Carlton market to return after council gifts not-for-profit group $45K
A former Carlton market that helped people who experienced food insecurity will get a $45,000 funding boost from the City of Melbourne to relaunch its services.
The Community Grocer, a not-for-profit social enterprise, had been operating a weekly market at the Carlton public housing estate on Lygon St since 2004.
But it had fallen on hard times over the COVID-19 pandemic, which saw the market closed temporarily twice and change location four times before eventually closing altogether on June 10, 2022.
The market struggled to provide fundraising activities as well as run complementary stalls and community activation events, prompting the organisation to make a submission to the council for more funding.
Until it closed, the market was providing fresh, healthy, and nutritious produce to people experiencing food insecurity.
With good news spirit, councillors agreed at their August 16 Future Melbourne Committee meeting that it would provide $45,000 (delivered in two portions) to the Community Grocer to re-establish its weekly market.
“We are delighted to support this hugely important community organisation to get back on its feet,” Cr Dr Olivia Ball, the council’s portfolio lead in health, wellbeing and belonging, said.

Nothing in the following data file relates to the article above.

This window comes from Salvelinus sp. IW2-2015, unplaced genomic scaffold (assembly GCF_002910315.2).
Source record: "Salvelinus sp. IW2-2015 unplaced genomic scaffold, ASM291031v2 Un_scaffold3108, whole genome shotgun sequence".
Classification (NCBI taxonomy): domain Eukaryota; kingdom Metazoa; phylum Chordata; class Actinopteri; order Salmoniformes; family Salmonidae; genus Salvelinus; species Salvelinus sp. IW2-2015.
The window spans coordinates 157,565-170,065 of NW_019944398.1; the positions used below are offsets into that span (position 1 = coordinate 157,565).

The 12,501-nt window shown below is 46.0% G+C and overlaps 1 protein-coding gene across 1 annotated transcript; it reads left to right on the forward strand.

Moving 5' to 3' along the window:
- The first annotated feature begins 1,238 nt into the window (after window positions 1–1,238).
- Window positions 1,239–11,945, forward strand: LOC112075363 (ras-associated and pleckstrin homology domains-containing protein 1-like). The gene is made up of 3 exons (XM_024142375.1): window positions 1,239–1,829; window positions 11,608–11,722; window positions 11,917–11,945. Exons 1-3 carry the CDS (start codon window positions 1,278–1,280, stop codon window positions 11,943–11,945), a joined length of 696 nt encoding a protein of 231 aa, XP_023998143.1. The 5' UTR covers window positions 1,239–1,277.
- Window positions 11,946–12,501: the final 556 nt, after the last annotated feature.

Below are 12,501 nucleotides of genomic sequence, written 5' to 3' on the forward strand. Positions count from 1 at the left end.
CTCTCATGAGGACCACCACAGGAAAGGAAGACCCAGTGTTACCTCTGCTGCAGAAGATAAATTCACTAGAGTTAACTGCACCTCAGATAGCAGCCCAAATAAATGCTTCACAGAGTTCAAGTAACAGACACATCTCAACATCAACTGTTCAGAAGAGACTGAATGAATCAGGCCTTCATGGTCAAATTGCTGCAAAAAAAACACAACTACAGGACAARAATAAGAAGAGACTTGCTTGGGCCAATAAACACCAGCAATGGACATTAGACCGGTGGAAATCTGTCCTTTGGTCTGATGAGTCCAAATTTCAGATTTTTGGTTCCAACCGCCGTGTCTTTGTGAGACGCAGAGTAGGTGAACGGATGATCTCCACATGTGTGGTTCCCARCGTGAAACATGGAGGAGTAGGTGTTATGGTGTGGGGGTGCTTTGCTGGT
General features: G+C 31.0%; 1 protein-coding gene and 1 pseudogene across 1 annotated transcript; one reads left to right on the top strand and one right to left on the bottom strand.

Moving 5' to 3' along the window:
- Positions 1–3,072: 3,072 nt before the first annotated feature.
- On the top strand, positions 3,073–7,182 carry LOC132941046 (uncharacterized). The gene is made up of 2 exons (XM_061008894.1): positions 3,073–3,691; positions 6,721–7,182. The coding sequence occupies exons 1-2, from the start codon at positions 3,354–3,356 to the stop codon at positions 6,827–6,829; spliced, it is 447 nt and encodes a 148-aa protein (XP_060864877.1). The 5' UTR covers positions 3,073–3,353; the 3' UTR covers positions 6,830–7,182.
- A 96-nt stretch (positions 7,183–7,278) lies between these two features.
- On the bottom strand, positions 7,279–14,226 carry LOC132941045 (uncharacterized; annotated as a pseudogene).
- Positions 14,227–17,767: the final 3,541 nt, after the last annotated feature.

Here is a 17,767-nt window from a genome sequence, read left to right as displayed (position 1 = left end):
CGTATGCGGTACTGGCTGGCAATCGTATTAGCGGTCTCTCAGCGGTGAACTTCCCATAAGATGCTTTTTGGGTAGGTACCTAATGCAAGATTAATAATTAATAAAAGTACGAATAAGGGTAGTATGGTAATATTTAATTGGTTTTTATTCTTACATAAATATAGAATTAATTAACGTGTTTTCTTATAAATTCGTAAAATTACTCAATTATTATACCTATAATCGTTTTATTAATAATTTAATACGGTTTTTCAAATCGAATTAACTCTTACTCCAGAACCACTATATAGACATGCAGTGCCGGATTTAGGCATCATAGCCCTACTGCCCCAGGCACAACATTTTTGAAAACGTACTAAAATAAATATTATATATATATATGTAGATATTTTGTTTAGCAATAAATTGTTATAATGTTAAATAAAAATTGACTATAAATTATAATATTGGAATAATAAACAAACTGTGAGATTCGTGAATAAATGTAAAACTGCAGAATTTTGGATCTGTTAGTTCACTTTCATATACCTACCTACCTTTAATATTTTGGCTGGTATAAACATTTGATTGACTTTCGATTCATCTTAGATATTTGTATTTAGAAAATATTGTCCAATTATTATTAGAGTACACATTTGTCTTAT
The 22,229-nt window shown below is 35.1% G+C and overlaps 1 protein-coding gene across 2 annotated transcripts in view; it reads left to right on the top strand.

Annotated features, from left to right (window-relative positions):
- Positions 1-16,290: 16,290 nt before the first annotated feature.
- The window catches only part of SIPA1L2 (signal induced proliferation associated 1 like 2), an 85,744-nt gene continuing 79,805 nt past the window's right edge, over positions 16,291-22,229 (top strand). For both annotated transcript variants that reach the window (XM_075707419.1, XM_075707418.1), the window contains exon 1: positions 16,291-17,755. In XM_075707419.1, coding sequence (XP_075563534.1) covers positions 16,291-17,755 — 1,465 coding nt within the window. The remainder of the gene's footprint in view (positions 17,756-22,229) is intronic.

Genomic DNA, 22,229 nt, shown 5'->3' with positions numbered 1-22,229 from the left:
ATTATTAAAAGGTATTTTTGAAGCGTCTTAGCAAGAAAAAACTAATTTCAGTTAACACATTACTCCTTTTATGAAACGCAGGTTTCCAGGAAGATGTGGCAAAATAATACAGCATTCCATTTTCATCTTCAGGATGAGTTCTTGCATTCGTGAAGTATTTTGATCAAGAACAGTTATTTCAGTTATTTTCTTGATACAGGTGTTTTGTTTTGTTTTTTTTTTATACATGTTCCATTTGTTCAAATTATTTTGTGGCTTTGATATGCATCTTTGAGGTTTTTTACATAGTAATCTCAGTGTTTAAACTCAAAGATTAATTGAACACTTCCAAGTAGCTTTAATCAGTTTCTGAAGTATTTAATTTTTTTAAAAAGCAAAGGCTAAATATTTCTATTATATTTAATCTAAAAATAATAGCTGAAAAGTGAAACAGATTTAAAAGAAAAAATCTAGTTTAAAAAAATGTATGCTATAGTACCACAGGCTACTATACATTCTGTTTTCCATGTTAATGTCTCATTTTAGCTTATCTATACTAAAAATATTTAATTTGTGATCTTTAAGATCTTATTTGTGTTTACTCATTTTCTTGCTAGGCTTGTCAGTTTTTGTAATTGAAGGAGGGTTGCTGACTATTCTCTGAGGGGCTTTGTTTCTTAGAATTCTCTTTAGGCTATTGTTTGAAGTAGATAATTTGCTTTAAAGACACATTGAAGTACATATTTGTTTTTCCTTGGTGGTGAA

“We know from our surveys and research data here in the City of Melbourne that food insecurity has risen to alarming levels during the pandemic, alongside poverty,”
She said the council couldn’t afford the Community Grocer to “fall by the wayside” after “it was obliged to move its location multiple times, and of course during lockdown, had to close so nobody knew where it was or when it was open”.
Cr Ball said the market was in a “very important” location in the City of Melbourne, and a great opportunity for the market to “reopen and thrive again.”
In granting the funding, the Community Grocer’s submission had strongly aligned with the objectives of Melbourne’s food relief plan, Community Food Relief 2021-2025: Planning for a food secure city, according to a council report.
Cr Jamal Hakim said food relief had never been more important as council data showed one in three with people had experienced food insecurity.
“We know from hearing from our Carlton community that this is something that’s important for them, and consistency of funding and being able to support this is a really positive outcome,” he said.
Meanwhile, Elle Morrell, manager of Open Door at the Carlton Neighbourhood Learning Centre, has launched a monthly food relief market to fill the void of the Carlton Market.
“I was really concerned that after COVID there wasn’t a place for people to gather and get food,” she said.
Ms Morrell said while the market’s first opening in August was a success, she hoped to eventually operate weekly, but this depended on state government funding.
Open Door is a place that works with local migrants and refugees and their communities at the Carlton public housing estate.
The Open Door community market will be open the first Friday of every month from 9.30am-11.30am.
Caption: Elle Morrell, manager of Open Door at the Carlton Neighbourhood Learning Centre, has launched a monthly food relief market.